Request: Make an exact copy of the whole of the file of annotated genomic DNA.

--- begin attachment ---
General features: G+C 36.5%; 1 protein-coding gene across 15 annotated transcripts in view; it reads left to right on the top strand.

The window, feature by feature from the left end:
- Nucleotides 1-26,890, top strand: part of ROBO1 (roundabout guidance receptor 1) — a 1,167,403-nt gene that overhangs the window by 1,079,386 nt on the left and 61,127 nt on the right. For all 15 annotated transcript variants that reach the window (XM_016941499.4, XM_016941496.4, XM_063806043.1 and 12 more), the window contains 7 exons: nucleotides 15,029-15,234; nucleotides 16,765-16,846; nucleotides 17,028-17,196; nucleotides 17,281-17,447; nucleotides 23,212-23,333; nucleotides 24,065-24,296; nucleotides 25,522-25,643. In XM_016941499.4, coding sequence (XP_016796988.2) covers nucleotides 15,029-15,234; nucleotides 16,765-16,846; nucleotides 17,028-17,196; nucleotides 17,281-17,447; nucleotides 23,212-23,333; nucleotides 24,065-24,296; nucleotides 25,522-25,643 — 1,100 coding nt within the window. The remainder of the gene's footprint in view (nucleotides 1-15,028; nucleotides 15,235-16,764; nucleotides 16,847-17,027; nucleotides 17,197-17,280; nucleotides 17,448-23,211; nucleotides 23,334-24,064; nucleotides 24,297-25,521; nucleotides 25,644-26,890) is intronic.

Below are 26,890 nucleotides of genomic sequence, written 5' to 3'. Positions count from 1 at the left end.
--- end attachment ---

General features: G+C 36.5%; 1 protein-coding gene across 15 annotated transcripts in view; it reads left to right on the top strand.

The window, feature by feature from the left end:
- Nucleotides 1-26,890, top strand: part of ROBO1 (roundabout guidance receptor 1) — a 1,167,403-nt gene that overhangs the window by 1,079,386 nt on the left and 61,127 nt on the right. For all 15 annotated transcript variants that reach the window (XM_016941499.4, XM_016941496.4, XM_063806043.1 and 12 more), the window contains 7 exons: nucleotides 15,029-15,234; nucleotides 16,765-16,846; nucleotides 17,028-17,196; nucleotides 17,281-17,447; nucleotides 23,212-23,333; nucleotides 24,065-24,296; nucleotides 25,522-25,643. In XM_016941499.4, coding sequence (XP_016796988.2) covers nucleotides 15,029-15,234; nucleotides 16,765-16,846; nucleotides 17,028-17,196; nucleotides 17,281-17,447; nucleotides 23,212-23,333; nucleotides 24,065-24,296; nucleotides 25,522-25,643 — 1,100 coding nt within the window. The remainder of the gene's footprint in view (nucleotides 1-15,028; nucleotides 15,235-16,764; nucleotides 16,847-17,027; nucleotides 17,197-17,280; nucleotides 17,448-23,211; nucleotides 23,334-24,064; nucleotides 24,297-25,521; nucleotides 25,644-26,890) is intronic.

Below are 26,890 nucleotides of genomic sequence, written 5' to 3'. Positions count from 1 at the left end.